Employers who were concerned in the 2019 legislative session about the workplace consequences of marijuana legalization will find little comfort in the 2020 session.
Legalization is a priority for Gov. Ned Lamont and legislative leaders support his regional approach that brings Connecticut in line with other states that have or are in the process of legalizing cannabis.
The governor's bill, SB 16, outlines a framework for implementing his recommendations to legalize recreational marijuana.
The comprehensive bill generally provides for adults 21 and older to possess, use, and consume cannabis and cannabis products.
- Calls for erasing convictions for cannabis offenses
- Outlines regulations on the cultivation, manufacture, sale, possession, and use of cannabis products
- Reforms the state's approach to traffic safety by recognizing the drug as a factor in impaired driving
- Develops regulations regarding the ownership, licensing, location, and operation of cannabis businesses
- Establishes a Cannabis Equity Commission to promote participation in the cannabis industry by persons from communities that have been disproportionately impacted by prohibition
- Provides a framework for taxation
Employers will certainly be concerned about how legalized cannabis impacts employment practices.
SB 16, which is pending before the Judiciary Committee, gives employers minimal rights regarding employees' use of cannabis outside work and limits pre-employment drug screening for cannabis.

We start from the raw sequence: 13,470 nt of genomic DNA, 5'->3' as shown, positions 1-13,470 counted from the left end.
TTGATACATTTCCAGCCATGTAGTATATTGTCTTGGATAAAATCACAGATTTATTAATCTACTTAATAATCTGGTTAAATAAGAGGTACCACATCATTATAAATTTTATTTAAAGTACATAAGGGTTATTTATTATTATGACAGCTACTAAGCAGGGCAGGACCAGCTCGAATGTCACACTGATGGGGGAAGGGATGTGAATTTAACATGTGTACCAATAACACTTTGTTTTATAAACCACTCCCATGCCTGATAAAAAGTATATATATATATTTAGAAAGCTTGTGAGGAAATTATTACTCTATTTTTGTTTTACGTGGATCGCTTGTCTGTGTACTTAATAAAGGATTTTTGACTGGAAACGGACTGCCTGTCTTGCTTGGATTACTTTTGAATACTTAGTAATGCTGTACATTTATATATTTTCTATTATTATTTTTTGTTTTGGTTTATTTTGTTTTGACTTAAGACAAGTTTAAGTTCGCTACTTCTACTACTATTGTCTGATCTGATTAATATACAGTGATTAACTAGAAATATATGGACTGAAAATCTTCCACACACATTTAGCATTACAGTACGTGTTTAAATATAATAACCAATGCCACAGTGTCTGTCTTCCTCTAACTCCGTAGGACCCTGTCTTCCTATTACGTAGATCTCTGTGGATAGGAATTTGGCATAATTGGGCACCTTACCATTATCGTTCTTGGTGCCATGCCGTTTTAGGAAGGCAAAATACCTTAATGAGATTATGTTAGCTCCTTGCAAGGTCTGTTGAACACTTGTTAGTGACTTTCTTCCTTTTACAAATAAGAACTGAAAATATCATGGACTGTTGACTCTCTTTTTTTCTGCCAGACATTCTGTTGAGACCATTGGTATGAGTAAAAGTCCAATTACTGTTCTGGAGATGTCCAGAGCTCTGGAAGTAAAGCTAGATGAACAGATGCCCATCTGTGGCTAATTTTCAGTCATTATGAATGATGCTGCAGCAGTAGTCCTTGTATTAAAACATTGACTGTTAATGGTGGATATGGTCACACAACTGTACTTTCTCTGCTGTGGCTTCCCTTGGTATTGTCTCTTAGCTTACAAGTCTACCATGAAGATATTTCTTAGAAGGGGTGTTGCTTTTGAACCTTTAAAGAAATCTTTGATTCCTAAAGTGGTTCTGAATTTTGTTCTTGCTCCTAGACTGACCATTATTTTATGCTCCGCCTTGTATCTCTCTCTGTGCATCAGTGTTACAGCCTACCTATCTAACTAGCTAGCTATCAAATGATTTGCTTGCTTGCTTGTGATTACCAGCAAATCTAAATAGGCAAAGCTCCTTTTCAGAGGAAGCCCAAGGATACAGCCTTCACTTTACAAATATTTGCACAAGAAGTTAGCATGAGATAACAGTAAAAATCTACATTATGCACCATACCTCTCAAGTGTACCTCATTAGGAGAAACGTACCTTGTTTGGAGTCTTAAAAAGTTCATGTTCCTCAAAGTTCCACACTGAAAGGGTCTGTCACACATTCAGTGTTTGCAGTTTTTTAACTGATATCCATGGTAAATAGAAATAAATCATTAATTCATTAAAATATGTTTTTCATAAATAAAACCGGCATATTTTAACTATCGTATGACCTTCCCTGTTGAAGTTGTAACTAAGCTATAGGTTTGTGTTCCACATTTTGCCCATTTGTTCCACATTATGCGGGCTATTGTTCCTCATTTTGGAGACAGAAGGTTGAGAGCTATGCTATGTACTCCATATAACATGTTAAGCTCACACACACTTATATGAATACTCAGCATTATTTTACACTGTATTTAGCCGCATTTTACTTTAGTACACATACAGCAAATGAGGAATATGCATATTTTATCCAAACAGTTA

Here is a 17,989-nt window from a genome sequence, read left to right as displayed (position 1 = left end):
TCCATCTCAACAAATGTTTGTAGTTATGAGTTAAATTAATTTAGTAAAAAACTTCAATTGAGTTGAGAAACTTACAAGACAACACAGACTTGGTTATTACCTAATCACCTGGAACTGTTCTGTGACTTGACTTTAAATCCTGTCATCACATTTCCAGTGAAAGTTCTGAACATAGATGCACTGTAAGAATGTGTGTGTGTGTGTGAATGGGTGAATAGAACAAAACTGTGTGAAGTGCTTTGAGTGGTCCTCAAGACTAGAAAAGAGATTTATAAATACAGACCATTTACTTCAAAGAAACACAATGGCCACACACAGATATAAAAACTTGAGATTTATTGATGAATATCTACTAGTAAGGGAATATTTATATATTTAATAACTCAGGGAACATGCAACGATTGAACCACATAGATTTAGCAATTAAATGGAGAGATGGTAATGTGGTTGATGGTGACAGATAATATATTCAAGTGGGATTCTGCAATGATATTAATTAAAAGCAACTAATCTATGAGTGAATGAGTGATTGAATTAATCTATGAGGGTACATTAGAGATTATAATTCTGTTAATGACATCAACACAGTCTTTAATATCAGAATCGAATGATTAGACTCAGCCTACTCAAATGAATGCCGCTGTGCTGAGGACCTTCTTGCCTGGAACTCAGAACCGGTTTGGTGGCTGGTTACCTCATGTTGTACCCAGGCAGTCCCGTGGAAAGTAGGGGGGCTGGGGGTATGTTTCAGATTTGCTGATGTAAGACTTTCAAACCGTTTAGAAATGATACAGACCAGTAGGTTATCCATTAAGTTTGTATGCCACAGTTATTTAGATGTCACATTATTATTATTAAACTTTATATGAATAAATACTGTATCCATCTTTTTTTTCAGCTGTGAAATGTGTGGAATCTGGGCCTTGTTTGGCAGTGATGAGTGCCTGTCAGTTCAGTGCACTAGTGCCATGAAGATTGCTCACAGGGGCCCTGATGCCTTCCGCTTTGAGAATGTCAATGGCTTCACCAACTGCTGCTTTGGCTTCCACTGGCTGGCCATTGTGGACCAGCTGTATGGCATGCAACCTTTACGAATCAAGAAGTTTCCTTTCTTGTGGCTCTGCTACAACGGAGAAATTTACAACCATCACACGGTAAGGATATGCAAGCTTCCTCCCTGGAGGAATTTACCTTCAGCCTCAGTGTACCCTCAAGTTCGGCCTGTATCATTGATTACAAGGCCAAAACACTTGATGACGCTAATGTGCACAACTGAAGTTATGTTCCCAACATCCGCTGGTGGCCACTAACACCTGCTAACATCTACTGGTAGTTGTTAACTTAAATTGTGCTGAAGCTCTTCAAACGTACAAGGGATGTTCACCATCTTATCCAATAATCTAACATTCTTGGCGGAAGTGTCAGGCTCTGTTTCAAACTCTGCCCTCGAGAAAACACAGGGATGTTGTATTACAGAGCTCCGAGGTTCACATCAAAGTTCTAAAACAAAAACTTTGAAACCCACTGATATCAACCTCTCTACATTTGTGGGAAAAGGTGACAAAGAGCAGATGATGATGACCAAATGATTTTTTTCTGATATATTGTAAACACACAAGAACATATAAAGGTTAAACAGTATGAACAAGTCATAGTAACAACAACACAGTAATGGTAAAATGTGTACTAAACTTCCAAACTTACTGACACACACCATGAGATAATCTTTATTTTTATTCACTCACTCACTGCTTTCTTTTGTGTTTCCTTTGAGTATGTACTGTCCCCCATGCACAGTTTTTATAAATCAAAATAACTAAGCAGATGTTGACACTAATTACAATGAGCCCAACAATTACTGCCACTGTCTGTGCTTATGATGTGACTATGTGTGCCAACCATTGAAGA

The bill does not force employers to allow employees to perform duties while under the influence of cannabis or possess, use, or consume cannabis in the workplace.
It also authorizes employers to implement policies prohibiting possession, use, or other consumption of cannabis by employees in the workplace.
But those provisions do not address employer concerns about the use of cannabis outside the workplace.
The impact of marijuana legalization on workplace safety is a major concern for employers, particularly defense contractors bound by federal contracts.
As drafted, the bill removes an employer's ability to prevent employees or prospective employees from using cannabis outside work and precludes employers from refusing to hire applicants if a drug test indicates the presence of cannabis or THC.
The bill makes pre-employment drug screening an unlawful, discriminatory practice.
Other states with legalized cannabis continue to allow employers to use drug screening for job applicants and employees as a condition of hiring and continued employment.
The bill, to its credit, does provide exceptions where some employers may condition hiring or continued employment on the results of drug testing and employees refraining from using cannabis and cannabis products.
Such narrow exceptions include situations where such drug screening and employment conditions are required by federal law or federal regulations, required as a condition of federal contracts or grants, and for a variety of professions including:
- Firefighters, emergency medical technicians, and law enforcement
- Positions requiring commercial drivers' licenses
- Positions requiring certification of completion of a course in construction safety and health approved by OSHA
- Positions requiring the supervision or care of children, medical patients, or vulnerable persons
For more information, contact CBIA's Brian Corvo (860.244.1169).